|dc.description.abstracteng||The upsurge in advocacy for food security in SSA implies the urgent need for improved sustainable adaptation measures that can boost food-crop production. This is of utmost concern, because, over the past decades, food security targets in SSA have remained unmet due to food-crop production limitations. One of the key adaptation measures which is identified to address these food-crop production limitations has been the urgent call for DSM. DSM is essential to address concerns on site-specific soil information that guides fertilizer application, improve data availability of soil fertility parameters and fill the gaps of spatially explicit soil maps. SSA is one of the regions in the world with a large terra incognita ahead of its DSM initiatives. Thus far, there is a paucity of data omission on seasonal SM and SWS, which reflect the size of water reservoir of agricultural soils and its water storage adequacy. It is imperative that such critical soil information is made available. This is because, studies have demonstrated that in rain-fed agriculture, which dominates the agricultural landscape of SSA, ~50% of total crop yield loss can be implicated by weather-induced water stress. Already, studies are reporting declining crop yields due to water-deficit conditions. Against this backdrop, meeting the globally-projected 60% increase in food demand by 2050, of which SSA is deemed to play a pivotal role, is recognized as a major challenge.
This thesis fills the knowledge gap by employing state of the art approaches on spatio-temporal scale analyses in order to complement existing DSM initiatives, which guide sustainable agriculture, crop intensification, modelling agricultural systems and site-specific farm management recommendations. We investigated and modelled the spatio-temporal seasonal SM and SWS of arable benchmark soils of the Guinea savannah zone of Ghana. The Guinea savannah zone is of importance because, it is a key reminiscent of the arable landscapes of SSA. To make our findings useful to the SSA region, this research specifically targeted smallholder farming communities, as they constitute ~80% of the farmers in the region. Also, these farmers have farm sizes < 1 ha that can easily adopt improved management practices. Here, we selected major arable benchmark soils along three main soil toposequences of the Guinea savannah zone. Specific objectives undertaken to fill the knowledge gap were to: (1) design a new soil sampling stratification that adequately represented the soil toposequences, defined local structures and accounted for localized spatial autocorrelation in explaining SM and SWS variability, (2) analyze and assess the spatio-temporal dynamics of SM of soils of the area, (3) investigate the potentials for using high-spatial and -temporal resolution remote sensing images to estimate SM at detailed scale and (4) functionally map, at 100 m spatial resolution, the four-dimensional root zone SWS of soils of the Guinea savannah zone.
Addressing these specific objectives, key implications that can improve food-crop production, especially for the Guinea savannah zone, are recommended. Firstly, SM and SWS in the shallow soil depths (≤ 15 cm) were highly variable, unstable and consistently dry as compared to the bottom soil layers (≥ 20 cm). These observed high temporal instability were as a result of, on the one hand, the influence of internal soil factors such as clay and silt contents, and bulk density, and on the other hand, external factors such as slope, precipitation and evapotranspiration. In the bottom layer soils, clay content increased with increasing soil depth which kept SM and SWS for longer periods by promoting time-stable wet cluster of locations. Secondly, time-stable locations where crop water requirements can be met during crop growing periods is explicitly identified for use. An outcome of this research is that almost all benchmark soils of the Guinea savannah zone (except for the Kumayili series) have SWS potentials that match the water requirements of at least some drought-tolerant crops of the area. Furthermore, we found that the use of high spatial resolution multi-temporal radar and optical remote sensing images opens new perspective to estimate and adequately understand the spatio-temporal variabilities of SM in sparse in situ measurements network. This finding brings the advantage over existing SM and SWS point-based analysis and also improves the use of SM and SWS information in semi-arid farming landscapes. Also, the estimation of SM at detailed spatio-temporal global scales while preserving a short revisit time is possible.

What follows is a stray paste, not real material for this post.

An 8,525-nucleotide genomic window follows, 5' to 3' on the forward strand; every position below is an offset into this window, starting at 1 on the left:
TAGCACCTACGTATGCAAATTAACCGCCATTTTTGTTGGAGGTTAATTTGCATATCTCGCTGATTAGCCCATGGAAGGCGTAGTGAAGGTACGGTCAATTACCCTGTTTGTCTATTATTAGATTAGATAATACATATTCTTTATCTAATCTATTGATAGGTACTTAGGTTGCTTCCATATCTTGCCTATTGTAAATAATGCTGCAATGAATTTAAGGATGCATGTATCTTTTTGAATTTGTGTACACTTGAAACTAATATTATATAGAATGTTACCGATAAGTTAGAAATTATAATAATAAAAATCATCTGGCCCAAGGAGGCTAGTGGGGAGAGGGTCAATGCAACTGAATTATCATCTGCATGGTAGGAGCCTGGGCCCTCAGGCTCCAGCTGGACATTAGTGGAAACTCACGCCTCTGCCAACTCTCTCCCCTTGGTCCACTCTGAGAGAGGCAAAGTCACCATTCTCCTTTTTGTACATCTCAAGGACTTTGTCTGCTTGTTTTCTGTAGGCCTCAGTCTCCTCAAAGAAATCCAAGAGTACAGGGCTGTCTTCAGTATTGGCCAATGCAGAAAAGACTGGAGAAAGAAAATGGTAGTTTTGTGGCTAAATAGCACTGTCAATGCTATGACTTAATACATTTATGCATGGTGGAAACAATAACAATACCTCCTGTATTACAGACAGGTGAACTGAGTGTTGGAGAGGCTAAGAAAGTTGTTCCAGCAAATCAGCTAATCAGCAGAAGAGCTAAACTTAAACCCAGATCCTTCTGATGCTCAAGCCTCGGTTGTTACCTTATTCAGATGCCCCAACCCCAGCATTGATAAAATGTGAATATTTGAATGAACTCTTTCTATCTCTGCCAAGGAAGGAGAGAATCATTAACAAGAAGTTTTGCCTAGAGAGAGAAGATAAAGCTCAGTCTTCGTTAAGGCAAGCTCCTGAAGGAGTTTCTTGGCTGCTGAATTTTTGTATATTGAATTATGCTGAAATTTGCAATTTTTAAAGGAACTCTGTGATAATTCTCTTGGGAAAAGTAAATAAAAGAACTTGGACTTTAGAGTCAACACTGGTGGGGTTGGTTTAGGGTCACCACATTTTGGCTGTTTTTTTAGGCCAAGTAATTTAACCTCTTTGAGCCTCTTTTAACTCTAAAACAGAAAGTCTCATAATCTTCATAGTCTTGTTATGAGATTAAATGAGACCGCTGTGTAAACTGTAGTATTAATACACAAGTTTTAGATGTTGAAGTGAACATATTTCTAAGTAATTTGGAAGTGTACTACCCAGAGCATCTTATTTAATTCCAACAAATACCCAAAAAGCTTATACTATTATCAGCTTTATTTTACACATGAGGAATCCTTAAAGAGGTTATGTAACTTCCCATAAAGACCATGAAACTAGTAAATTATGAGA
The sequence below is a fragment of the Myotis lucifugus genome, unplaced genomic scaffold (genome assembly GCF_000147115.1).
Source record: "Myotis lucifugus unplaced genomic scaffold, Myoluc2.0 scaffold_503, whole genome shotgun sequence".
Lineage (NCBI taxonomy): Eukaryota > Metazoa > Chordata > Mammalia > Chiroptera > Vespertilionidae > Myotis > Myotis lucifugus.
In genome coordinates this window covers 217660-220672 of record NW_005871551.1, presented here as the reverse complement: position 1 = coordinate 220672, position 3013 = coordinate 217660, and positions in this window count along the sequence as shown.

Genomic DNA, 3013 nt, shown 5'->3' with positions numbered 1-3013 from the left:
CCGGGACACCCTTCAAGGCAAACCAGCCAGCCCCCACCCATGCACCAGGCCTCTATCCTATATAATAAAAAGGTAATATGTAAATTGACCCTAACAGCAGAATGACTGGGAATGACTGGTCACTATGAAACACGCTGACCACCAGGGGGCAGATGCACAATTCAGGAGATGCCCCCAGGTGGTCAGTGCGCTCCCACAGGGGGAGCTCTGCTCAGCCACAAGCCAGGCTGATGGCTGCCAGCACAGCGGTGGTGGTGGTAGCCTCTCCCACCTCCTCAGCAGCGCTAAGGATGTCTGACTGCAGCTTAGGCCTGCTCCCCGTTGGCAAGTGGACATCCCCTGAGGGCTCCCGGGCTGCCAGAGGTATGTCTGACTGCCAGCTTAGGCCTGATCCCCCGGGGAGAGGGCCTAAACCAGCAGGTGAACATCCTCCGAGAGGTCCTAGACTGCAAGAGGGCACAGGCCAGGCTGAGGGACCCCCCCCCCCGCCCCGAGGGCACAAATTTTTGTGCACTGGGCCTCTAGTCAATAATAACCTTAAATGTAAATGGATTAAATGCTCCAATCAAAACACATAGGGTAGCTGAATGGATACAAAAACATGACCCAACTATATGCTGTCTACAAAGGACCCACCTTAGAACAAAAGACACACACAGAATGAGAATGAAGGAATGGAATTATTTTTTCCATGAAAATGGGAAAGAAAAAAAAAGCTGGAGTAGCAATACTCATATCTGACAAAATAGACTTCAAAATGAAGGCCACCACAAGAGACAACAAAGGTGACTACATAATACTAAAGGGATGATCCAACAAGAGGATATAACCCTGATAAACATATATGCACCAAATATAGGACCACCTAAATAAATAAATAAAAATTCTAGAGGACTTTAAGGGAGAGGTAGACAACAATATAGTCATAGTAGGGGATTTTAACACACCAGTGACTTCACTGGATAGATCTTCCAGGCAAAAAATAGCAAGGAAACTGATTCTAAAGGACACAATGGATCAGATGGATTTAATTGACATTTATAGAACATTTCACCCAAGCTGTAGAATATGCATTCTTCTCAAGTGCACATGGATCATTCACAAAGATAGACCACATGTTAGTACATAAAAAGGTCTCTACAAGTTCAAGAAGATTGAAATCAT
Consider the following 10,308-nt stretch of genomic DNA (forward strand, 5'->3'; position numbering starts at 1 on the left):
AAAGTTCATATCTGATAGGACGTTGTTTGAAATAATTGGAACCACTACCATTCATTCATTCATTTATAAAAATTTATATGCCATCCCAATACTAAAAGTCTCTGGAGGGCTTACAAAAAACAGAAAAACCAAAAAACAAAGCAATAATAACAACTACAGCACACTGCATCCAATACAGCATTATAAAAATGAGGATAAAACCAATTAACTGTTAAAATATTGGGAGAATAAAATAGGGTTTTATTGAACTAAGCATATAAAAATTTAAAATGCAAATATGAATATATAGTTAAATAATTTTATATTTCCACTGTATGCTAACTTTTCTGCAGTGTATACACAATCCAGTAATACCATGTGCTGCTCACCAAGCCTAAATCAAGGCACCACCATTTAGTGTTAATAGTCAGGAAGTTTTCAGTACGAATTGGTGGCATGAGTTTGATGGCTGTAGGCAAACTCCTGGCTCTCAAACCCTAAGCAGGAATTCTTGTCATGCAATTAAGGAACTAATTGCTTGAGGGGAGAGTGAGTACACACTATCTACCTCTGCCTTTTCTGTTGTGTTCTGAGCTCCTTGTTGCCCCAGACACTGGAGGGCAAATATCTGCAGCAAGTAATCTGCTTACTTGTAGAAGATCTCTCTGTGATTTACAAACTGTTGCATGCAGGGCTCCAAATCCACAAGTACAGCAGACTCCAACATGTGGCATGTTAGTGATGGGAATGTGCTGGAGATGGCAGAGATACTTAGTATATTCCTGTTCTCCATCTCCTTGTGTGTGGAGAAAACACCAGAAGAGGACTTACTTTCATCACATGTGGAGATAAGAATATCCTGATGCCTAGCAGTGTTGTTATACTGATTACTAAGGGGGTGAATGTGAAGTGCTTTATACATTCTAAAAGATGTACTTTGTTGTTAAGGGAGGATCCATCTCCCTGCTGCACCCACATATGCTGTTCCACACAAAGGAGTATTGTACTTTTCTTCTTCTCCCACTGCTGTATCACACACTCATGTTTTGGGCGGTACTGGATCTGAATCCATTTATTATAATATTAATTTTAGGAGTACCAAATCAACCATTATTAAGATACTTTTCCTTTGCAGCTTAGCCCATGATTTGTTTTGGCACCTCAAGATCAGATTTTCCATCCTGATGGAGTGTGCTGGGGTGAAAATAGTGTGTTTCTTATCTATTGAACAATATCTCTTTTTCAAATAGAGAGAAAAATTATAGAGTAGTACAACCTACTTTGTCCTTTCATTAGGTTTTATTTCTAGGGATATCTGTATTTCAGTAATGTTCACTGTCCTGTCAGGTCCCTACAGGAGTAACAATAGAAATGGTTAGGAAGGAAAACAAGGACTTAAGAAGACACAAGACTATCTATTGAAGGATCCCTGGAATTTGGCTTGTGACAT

Through this thesis, we connected several scales of analyses and initiatives regarding an improved food-crop production system in SSA. Possible adoptable recommendations drawn from this thesis include, e.g., the possibility and practicability to either prolong the existing major single farming window and the identification of locations and durations where additional crop-specific farming is applicable. In addition, the outcomes of the thesis can be used to enhance the adaptive capacity of smallholder farmers to increase food-crop production, yields, income and diversify livelihood alternatives of the local farming communities. Therefore, the findings from this thesis forms a core support system that is necessary to guide the implementation of drought-adaptation measures, dual farming system and complement existing DSM initiatives around the world.||de